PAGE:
What if, we have been trapped by what we fear?
I want to argue that Utopia is inescapable 2., and that we have indeed been trapped. But that it's not Utopia that we should fear, but our denial of its powers. Because, as I will try to show you, Utopia is not only the cause, it is also the key to get out of what Fukuyama calls the end of history.
But to make my point I first will have to clarify some terminology, because words and their meanings are important to understand the story, I want to tell you afterwards. It's the story of neoliberalism, the most successful utopian ideology to date, yet we never call it that. I will explain why, by taking you back to its beginnings, rooted in Anti Utopianism. And how this curious, but seldom acknowledged connection, resulted in our current state. Locked into the present, seemingly unable to imagine any change, despite knowing that without it, we seem to be destined to perish.
Fredric Jameson calls this predicament 'late capitalism' or Postmodernity. A time that is best described by its rampant cynicism. How to get over it, using what he calls Anti-Anti-Utopianism will be the second part of my talk.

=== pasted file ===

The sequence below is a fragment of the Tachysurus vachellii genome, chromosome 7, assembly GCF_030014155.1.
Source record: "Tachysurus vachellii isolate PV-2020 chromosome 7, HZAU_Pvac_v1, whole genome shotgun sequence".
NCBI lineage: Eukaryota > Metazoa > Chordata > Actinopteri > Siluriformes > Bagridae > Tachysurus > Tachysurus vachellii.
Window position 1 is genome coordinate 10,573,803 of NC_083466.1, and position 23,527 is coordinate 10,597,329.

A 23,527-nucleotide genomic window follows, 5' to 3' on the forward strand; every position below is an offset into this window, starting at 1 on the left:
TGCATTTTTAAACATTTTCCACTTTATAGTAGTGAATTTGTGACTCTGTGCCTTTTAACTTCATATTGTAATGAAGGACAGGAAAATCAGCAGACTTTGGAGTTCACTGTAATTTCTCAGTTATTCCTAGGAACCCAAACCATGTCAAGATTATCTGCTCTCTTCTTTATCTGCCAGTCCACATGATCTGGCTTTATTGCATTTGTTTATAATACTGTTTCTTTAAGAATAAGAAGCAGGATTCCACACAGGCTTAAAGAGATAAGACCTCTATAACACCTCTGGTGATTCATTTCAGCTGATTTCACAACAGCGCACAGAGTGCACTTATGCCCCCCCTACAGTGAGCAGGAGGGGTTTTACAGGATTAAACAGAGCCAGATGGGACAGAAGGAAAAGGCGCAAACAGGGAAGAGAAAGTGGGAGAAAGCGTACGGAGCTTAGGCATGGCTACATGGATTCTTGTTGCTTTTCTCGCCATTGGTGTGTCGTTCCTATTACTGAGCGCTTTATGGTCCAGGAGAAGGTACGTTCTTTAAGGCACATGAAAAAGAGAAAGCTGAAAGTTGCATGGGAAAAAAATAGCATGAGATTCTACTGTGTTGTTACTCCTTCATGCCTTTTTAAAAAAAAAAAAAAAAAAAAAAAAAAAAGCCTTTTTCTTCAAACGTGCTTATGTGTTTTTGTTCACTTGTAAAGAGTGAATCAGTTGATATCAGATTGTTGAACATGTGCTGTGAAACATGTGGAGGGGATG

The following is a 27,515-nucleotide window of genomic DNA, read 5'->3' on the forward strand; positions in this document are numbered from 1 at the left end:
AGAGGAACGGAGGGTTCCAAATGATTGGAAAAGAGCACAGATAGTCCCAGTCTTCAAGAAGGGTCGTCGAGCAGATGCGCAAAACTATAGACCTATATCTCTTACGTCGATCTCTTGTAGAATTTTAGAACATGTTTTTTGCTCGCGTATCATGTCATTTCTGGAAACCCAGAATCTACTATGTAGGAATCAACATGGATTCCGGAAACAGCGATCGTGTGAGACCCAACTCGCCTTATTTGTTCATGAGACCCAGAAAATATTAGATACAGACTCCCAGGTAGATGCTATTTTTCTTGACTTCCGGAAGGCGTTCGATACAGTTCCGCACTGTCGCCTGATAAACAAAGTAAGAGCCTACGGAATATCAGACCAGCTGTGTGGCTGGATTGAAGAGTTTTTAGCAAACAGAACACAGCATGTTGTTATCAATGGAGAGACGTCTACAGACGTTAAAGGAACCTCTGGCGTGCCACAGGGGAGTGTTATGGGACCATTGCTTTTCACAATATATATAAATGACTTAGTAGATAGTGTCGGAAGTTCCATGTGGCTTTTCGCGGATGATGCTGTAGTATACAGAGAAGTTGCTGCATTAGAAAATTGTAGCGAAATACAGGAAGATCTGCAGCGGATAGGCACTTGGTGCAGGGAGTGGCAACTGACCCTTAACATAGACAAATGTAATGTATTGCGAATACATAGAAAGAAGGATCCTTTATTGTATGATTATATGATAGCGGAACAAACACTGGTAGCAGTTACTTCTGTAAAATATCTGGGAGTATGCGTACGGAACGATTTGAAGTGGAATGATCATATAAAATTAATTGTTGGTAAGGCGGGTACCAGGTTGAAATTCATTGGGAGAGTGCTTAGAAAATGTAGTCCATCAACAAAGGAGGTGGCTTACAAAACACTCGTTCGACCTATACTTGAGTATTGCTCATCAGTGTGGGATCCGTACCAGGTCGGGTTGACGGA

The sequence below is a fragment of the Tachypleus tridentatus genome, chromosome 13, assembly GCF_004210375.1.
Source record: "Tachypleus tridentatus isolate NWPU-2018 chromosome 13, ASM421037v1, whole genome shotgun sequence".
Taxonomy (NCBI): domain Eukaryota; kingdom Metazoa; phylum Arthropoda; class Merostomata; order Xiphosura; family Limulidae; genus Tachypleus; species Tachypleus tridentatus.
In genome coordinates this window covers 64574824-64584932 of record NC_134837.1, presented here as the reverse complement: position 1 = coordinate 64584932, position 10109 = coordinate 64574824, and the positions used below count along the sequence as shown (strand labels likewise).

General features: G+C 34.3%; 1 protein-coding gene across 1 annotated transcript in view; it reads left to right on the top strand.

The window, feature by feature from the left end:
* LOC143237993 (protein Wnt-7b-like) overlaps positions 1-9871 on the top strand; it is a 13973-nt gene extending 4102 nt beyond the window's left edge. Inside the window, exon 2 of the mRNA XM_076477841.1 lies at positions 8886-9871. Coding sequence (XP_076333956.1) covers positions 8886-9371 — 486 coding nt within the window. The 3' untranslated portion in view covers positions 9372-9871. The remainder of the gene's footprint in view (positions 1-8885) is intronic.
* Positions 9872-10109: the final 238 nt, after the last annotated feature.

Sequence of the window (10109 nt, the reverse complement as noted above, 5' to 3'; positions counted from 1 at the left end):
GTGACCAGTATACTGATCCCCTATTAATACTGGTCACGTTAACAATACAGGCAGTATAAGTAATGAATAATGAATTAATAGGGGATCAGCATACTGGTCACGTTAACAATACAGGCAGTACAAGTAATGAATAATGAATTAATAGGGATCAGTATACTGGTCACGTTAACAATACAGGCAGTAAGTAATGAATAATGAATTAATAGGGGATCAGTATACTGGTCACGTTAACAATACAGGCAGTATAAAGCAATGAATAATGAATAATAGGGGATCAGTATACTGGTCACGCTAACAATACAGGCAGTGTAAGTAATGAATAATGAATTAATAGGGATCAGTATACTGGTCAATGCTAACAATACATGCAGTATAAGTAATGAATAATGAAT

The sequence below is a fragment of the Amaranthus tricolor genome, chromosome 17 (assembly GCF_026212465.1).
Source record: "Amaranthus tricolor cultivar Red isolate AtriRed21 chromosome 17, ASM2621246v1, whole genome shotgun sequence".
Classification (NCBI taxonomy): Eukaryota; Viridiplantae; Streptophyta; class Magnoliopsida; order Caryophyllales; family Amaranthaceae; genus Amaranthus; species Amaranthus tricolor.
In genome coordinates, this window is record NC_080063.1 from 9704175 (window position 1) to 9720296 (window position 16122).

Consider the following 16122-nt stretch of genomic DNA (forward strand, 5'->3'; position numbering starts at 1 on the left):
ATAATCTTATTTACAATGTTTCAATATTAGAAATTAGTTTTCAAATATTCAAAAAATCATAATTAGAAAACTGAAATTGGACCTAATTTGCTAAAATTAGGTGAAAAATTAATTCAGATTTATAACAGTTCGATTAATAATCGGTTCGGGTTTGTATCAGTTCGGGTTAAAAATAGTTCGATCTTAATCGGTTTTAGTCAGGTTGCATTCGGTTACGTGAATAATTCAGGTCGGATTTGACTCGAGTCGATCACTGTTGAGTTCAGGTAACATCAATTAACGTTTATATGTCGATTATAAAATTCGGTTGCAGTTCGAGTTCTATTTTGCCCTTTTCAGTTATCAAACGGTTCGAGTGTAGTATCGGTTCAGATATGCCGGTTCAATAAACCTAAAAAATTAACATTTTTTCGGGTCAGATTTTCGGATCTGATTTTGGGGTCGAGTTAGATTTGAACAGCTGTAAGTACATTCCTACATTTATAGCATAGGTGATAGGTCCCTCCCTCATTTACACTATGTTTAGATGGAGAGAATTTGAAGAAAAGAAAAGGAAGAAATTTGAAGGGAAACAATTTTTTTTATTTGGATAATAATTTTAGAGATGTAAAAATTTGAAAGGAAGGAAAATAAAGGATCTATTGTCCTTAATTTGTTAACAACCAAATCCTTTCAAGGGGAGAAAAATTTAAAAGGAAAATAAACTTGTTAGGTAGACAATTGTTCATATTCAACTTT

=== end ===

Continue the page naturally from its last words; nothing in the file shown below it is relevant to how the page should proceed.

But first let's start with clearing up some common misconceptions about Utopia.
Anti Utopianism's most powerful weapon against Utopia has always been the claim that a perfect society can only be achieved by coercion. Therefore Utopianism will always usher totalitarianism and the use of force and violence against people. 3. But it is important to remember that Utopia, by definition, is a 'good place that is nowhere', it's not supposed to be perfect. It's also very rarely just escapism that tries to deny and dream away all negativity. Far from it, by imagining alternatives, it high lights and brings into focus what it seeks to overcome.
Or as Jameson puts it: “Utopia is not a positive vision of the future so much as it is a negative judgement of the present.” 4.